In virtually all the university courses I teach in the field of education, I conduct what invariably turns out to be a valuable and poignant activity for the pre-service teacher educator enrolled in the course. The simulation represents the ways in which our society, along a continuum of very high to very low, encourages and enhances to discourages and reduces the individual’s motivation to learn and succeed in life.
I begin by alerting students that we are going to engage in a class activity. I travel around the room placing a playing card face down on each student’s desk. (I always include a “Joker” card.) I tell them not to look at their cards. I then stand in front of the room and provide directions. I model by taking a remaining card from the deck, and without looking at it, I place it face outward upon my forehead.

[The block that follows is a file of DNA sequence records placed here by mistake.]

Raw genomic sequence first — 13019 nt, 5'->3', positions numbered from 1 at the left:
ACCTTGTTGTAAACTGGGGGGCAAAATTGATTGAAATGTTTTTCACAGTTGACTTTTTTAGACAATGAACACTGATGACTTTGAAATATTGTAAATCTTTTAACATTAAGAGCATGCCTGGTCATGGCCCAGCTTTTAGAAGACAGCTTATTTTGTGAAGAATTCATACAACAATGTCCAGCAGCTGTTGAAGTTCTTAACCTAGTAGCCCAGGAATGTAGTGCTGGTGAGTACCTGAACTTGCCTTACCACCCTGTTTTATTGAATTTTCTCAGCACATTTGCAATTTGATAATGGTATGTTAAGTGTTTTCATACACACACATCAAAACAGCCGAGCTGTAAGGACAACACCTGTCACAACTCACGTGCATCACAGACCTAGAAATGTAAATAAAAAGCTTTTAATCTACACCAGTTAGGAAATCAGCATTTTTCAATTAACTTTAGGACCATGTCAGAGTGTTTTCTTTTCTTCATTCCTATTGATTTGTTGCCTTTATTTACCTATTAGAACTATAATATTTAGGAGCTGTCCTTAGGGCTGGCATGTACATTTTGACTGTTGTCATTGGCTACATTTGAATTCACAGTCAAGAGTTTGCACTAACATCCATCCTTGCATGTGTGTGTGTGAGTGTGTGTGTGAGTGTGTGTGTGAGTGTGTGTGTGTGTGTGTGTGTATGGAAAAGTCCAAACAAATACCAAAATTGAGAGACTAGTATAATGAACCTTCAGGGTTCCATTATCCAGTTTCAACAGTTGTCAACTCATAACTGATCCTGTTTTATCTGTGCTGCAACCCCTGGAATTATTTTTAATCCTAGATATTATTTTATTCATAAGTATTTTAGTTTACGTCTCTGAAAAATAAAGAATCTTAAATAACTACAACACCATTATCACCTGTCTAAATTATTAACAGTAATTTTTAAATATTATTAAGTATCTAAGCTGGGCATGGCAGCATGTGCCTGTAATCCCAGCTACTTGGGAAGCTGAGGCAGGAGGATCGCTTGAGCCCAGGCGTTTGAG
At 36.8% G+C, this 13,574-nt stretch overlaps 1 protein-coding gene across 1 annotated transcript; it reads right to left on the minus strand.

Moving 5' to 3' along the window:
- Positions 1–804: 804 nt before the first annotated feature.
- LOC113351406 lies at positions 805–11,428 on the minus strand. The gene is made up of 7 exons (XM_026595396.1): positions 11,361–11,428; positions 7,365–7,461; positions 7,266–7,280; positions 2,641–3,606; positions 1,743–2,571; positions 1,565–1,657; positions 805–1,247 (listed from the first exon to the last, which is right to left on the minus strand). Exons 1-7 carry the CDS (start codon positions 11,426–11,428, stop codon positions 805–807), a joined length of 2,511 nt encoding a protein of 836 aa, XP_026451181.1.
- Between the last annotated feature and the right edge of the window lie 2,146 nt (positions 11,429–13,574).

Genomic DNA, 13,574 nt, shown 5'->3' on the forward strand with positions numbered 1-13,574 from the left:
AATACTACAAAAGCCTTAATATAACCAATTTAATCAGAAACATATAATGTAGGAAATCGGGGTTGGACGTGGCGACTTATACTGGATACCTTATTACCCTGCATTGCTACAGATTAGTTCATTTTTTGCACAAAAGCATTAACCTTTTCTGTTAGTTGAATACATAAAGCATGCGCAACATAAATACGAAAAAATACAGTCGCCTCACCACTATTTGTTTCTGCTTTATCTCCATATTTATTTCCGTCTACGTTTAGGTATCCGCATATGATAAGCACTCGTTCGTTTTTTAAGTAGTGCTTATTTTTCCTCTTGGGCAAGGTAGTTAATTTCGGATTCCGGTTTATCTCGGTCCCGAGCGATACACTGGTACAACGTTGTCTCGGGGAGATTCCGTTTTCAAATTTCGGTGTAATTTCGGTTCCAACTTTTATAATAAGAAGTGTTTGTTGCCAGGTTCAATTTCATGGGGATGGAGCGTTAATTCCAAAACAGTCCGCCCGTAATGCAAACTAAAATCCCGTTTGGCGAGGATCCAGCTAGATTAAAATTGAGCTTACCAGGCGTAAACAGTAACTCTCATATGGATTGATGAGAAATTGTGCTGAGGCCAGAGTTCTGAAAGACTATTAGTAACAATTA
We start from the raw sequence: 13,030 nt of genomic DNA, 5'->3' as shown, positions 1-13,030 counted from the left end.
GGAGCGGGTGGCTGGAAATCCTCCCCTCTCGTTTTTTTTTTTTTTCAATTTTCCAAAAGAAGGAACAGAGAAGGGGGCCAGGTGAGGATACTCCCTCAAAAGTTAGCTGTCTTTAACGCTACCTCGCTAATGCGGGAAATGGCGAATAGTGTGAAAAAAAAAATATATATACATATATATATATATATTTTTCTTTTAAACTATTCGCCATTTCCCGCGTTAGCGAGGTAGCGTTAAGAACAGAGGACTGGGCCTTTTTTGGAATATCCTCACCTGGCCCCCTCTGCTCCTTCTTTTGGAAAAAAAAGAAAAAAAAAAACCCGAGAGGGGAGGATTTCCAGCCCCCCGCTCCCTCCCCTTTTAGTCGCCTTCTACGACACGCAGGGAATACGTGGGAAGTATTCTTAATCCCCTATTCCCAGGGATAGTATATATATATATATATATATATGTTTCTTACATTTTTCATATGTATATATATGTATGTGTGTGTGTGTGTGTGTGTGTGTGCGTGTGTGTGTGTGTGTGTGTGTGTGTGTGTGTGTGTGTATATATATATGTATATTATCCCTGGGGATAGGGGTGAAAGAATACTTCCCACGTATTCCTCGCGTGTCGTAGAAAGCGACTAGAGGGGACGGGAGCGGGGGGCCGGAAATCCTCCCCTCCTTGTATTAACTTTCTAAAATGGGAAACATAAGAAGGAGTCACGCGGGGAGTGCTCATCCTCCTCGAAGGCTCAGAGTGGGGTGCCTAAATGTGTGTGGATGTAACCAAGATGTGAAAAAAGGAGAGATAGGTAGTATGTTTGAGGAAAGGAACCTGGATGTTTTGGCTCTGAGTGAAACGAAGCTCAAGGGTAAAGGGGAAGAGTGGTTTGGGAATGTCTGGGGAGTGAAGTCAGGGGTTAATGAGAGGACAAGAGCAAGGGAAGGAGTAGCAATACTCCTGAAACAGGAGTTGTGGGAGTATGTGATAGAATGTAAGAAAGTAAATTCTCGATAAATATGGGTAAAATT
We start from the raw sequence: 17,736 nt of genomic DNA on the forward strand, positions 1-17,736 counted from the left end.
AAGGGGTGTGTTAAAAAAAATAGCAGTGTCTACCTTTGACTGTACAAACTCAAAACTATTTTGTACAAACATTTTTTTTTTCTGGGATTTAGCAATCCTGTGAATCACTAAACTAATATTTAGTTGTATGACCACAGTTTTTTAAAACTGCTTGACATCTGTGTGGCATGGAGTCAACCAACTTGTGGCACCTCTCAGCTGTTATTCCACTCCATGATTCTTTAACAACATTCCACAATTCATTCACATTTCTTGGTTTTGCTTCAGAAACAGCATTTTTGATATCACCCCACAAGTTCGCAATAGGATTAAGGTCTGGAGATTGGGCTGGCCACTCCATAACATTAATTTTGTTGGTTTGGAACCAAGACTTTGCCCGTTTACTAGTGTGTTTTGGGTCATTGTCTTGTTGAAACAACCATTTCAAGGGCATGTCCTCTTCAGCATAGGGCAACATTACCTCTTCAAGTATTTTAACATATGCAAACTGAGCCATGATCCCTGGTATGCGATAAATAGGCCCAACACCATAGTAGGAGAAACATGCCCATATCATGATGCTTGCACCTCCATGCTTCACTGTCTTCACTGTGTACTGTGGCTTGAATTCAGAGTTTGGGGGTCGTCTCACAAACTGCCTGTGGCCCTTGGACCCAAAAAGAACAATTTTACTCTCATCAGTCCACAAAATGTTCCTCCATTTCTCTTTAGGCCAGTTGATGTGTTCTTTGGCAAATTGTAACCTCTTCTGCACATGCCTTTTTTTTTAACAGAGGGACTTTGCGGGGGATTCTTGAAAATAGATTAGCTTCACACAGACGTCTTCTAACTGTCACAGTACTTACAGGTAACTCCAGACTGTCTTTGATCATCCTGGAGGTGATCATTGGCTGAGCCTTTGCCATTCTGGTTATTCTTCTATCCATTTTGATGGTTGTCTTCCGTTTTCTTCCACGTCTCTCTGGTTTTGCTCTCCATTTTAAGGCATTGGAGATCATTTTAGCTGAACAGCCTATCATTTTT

On 3 April, the powers-that-be at Howard University laid off eighty-four staff members, including E. Ethelbert Miller, director of Howard University’s African American Resource Center, who attended Howard and went on to serve the university community for more than forty years.
Ethelbert is a literary activist of wide-ranging commitments and honors: he chairs the Board of Trustees of the Institute for Policy Studies; he is a board member at The Writer’s Center and editor of Poet Lore. He’s a former Chair of the Humanities Council of Washington, D.C., and the author of many books of poetry and memoir. Dearest to my heart, he serves on the National Cabinet of the U.S. Department of Arts and Culture with the title Minister of Sacred Words, offering radical love and generosity of spirit in all he does.